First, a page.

Guide to Plugging Tires (Tubeless)
Sugarbush Babes has teamed up with Ducati New York, to create an instructional blog for those of us that want to learn to wrench on bikes. I am so excited to be teaming up with Web, Service Directer at Ducati New York, to provide you guys with info you need to understand the two wheeled love of your life! You can find out more about those guys here:
One of the most important things to me, when preparing for this 2018 Cross Country Motorcycle Trip, was to practice how to plug tires. I want to be an expert at it before I leave in case shit goes down while I'm on the road. If you ride like I do, it's eventually going to happen. I have had tires plugged in the past, and have ridden thousands of miles on a plugged tire. In fact, I reached my first 10K miles on a plugged rear tire and replaced it with a brand new 2018 tire that also needed a plug. If for whatever reason, I need to plug my tire on the road, I may have to DIY that shit!! I have to try my best to stick to some sort of timeline, so I am not about to let a flat make me stranded on my trip.
*Disclaimer: I am not recommending anyone ride with plugged tires. Some people are going to say it's ok to do so, and others will not. Use your discretion. I have done so after determining that my tires were safe after plugging. It's important to ride with good tires, as you only have a small amount of the tires as your contact patch to begin with.*
Anyway, back to business!
What you'll need:
Tire Patch Kit
Tire Pressure Gauge
Knife/ wire cutters
Make sure you have all your tools ready to grab. Keep in mind, when you pull out the object, air is going to come out of the tire. Use your pliers to pull the object out, and quickly replace it with your rasp, keeping as much air as possible in the tire.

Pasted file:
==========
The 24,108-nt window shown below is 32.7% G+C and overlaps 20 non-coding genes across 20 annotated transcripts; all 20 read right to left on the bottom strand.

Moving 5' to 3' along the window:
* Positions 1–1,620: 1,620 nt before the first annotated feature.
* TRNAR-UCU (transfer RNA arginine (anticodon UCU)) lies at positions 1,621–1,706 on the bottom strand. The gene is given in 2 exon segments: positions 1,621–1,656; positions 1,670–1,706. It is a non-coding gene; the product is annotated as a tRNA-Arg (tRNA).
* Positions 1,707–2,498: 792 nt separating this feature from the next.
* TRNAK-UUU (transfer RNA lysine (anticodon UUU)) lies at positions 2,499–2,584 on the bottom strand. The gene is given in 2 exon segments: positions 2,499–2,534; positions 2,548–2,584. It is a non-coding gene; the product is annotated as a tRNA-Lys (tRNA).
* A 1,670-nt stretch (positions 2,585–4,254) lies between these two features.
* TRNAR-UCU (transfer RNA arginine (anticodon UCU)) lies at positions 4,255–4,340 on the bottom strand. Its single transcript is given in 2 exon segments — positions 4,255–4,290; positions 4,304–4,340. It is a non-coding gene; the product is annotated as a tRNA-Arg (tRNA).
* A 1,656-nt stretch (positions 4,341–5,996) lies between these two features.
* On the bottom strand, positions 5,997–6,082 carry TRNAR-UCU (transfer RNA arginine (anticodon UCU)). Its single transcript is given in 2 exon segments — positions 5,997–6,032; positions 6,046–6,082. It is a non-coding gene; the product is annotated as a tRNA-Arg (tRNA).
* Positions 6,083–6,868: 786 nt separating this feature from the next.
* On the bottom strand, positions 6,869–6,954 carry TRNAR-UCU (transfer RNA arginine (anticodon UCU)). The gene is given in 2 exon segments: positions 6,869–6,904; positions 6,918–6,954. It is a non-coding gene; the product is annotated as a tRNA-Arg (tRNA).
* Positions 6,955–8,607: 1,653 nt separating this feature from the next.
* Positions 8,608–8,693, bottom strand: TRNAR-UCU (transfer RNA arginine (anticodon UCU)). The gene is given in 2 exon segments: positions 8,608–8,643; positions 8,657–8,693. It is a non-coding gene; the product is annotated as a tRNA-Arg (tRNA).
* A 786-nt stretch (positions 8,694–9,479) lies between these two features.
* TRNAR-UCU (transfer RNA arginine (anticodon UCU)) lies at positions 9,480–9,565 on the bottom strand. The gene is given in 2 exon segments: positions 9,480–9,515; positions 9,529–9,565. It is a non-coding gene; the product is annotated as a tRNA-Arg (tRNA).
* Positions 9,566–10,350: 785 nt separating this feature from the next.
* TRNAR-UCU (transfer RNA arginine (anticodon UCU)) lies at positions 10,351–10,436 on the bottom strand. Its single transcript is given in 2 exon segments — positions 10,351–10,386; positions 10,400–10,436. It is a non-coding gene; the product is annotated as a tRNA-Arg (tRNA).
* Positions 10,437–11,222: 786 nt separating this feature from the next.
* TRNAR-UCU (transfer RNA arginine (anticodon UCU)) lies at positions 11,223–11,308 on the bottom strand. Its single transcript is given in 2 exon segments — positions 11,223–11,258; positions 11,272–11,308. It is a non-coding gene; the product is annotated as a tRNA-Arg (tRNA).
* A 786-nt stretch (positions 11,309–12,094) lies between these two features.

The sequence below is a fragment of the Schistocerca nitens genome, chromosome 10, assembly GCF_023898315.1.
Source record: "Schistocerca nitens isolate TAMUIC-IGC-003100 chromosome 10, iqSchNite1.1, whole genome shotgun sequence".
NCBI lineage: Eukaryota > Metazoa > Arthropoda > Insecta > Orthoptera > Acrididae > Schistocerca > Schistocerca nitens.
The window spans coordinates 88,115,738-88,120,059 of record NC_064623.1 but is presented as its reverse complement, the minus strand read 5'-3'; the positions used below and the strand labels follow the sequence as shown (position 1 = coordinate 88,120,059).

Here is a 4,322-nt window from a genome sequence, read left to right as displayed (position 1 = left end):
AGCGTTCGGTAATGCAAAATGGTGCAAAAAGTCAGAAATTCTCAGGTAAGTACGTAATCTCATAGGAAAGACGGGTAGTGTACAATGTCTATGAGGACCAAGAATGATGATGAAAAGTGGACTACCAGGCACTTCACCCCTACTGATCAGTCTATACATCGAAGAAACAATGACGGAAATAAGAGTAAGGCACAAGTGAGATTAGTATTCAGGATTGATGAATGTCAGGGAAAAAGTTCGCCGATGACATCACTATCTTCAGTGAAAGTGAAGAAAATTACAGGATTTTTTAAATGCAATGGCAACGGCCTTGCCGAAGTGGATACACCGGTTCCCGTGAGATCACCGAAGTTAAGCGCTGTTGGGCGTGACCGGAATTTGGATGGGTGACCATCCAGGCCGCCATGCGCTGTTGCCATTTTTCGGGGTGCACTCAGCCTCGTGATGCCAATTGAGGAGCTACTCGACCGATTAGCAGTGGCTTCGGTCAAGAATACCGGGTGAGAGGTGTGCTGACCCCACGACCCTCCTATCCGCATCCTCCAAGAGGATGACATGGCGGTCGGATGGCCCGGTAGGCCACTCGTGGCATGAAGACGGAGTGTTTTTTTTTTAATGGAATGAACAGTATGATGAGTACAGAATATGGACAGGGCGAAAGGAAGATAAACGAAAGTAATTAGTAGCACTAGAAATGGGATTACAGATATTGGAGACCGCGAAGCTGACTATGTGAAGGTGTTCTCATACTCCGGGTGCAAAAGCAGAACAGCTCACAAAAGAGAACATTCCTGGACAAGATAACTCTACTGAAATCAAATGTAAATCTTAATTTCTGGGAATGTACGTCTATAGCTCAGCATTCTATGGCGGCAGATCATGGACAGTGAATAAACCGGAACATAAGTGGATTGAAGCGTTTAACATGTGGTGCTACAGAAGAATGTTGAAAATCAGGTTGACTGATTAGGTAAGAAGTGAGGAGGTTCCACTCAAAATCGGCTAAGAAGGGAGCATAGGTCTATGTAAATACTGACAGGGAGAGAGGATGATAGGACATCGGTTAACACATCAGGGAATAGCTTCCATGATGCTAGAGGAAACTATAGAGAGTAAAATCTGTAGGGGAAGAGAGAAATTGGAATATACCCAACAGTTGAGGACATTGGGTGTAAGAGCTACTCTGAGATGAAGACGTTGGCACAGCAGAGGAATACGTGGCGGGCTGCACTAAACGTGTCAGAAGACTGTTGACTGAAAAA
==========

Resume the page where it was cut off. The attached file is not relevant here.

Your rasp is likely to enlarge the existing hole so make to clean out the excess rubber particles.
Thread the sticky string through the needle hole and add a little bit of glue on the sticky string, then insert it into the puncture hole. Be careful here, because you need to make sure you make it through the other side with most of the sticky string but leave about a third of it sticking out of the tire.
The sticky string is usually 4" so you'll have 3" inside the tires and 1" sticking out. The needle should pull right out. When you pull the needle out, only a third of the sticky string should be visible. If you did it correctly, you should see the two folded ends of your sticky string. Inside, you'll have a loop that presses against the hole like a button.
Take your inflator adaptor and and screw it on to your CO2 Canister.
Use as many canisters as you'll need to inflate your tire enough, to make it to the next gas station. Wear your riding gloves when you do this because the canister will get really cold (-60 degrees), so unless you wanna freeze burn your fingers, don't skip this step.
Check your tire pressure using your tire pressure gauge, to make sure you are at the correct PSI. The more CO2 canisters you have, the better. You never know when this could happen and you may not be right near a gas station.
Snip the excess string off so that it's flush with the tire.
Since you're on the side of the road, you'll have to test how well your plug worked by spitting on it. If there is air coming out of the tires, you know because it will create large bubbles.
If no bubbles, then you're good to go. Just make sure to avoid extreme speed, extreme braking, etc, until you can have your tire replaced.
And that's it!
You did it!
Plugging your tubeless tire is easy AF.
More lessons, and news, and fun coming at ya real soon.
Until then my babies, ride safe.